Darrell Downing moved back to Davis County in 1999 to live on the family farm after retiring from St. Louis University as an instructor of aerospace engineering.

Unlike most Davis County farms, Downing’s farmstead includes two hangars — one for his Cessna N9821H and one for his helicopter.

However, it is not surprising that Downing would have aircraft on his farm. His father, Lowell, was a pilot and had a plane in the 1950s. His brother, Dennis, has degrees in physics and nuclear physics and was a pilot for Delta Airlines.

“My father was an inspiration,” Downing said. “He became interested in flying when he saw a Barnstormer Show at the Davis County Fair and bought a plane.”

Downing was seven or eight at the time and remembers his father’s plane being kept at the airport by Lake Fisher, along with 10-15 other planes.

“I remember the gas pump there and the Coke machine — you could get a Coke for five cents then. Everyone would jump in their planes and fly to Kirksville or wherever they wanted to go. Back then, you could buy a plane for $400 to $500,” he said.

Downing graduated from Davis County High School in 1962 and went on to Kirksville State Teachers College where he received his Bachelor’s Degree in Education in 1966 and his master’s degree in 1970.

Shortly after, he purchased his own plane, a Cessna 172 — one of the most popular general aviation planes in history.

“The pilot’s manual then was only 10-15 pages long. Now pilots’ manuals are several inches thick,” he said.

During his years on the faculty of St. Louis University, Downing taught several courses, but his expertise was in composite materials that are used in plane construction — high-strength, low-weight, corrosion-resistant materials.

Downing shared fond memories of one of his students in composite lab, a shy, introverted young man who frequently showed up in his office to talk. “We just seemed to connect,” Downing said.

That young man, Sean Melody, learned the Russian language and was later hired by NASA to work with the Russians on pneumatic and hydraulic systems for the International Space Station.

Melody has since visited Downing at his farm near Drakesville.

Aviation has been more than a vocation for Downing; it was — and is — also a hobby.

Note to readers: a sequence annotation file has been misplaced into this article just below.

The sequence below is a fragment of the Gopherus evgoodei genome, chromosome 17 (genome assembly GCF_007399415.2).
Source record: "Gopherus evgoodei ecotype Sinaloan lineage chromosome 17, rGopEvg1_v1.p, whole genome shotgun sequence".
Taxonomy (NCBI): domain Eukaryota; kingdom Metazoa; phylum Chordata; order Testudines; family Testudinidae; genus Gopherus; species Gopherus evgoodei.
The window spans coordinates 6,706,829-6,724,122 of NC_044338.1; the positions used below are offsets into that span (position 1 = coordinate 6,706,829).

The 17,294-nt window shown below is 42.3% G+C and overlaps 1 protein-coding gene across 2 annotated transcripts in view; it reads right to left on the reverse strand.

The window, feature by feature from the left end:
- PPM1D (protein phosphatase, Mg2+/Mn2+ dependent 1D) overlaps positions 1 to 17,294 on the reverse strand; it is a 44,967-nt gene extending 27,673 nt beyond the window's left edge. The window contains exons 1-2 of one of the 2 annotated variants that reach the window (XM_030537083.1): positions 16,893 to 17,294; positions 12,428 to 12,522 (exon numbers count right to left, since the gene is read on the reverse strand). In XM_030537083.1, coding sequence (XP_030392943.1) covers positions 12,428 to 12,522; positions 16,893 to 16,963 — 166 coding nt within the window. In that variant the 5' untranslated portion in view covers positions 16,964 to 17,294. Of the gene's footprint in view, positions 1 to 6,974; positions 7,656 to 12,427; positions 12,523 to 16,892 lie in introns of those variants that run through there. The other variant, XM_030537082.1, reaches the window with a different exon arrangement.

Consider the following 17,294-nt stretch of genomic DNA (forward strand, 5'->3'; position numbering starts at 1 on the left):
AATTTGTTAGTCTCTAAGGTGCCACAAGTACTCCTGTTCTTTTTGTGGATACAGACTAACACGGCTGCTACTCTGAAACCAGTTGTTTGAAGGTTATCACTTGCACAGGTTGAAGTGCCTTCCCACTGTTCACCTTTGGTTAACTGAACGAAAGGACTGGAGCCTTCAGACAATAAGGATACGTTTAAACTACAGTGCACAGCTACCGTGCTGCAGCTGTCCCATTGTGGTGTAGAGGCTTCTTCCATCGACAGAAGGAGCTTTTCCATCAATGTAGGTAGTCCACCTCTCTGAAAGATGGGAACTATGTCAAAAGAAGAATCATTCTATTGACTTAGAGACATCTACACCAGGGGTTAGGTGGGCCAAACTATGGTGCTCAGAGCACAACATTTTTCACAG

“I did aerobatic stunt flying for awhile — just for fun. I entered some contests in Missouri, Arkansas, and Ohio,” he said.

Downing kept his stunt plane at the Centerville Airport because it needed a longer runway. When he decided to sell the plane, he was contacted by Ehab Nagla, an Egyptian pilot who flies in the Emirates and lives in Germany. He is a pilot for Etihad Airways and flies a 380 Airbus that carries nearly 1,000 passengers on two levels.

Nagla wanted to bring his wife and try out the stunt plane with the intent of purchasing.

“A year ago last summer he came with his wife and stayed a week with me,” Downing said. “He started outlining how he would like to make the purchase. He wanted to do half cash and wire the rest. I alerted Angie Shipley (at C1st Credit Union) that he would be walking in with cash and wondered where it came from. I think it must have been in his jumpsuit — he was trying to escape taxes in Germany.

“When he came downstairs in the morning, I learned the money was in Euros and thought, ‘Angie can’t deal with this.’

“We went to the Ottumwa banks — at that point I’m beginning to sweat bullets — then headed to Des Moines. Eventually we went to US Bank where they said it would be difficult (to exchange the Euros) because we were not customers, but it would be doable. They only allowed us to exchange so much per customer per day. We had to exchange in smaller increments over a three-day period with several people,” Downing said.

The other half of the payment was simple — it was by direct wire to the Credit Union.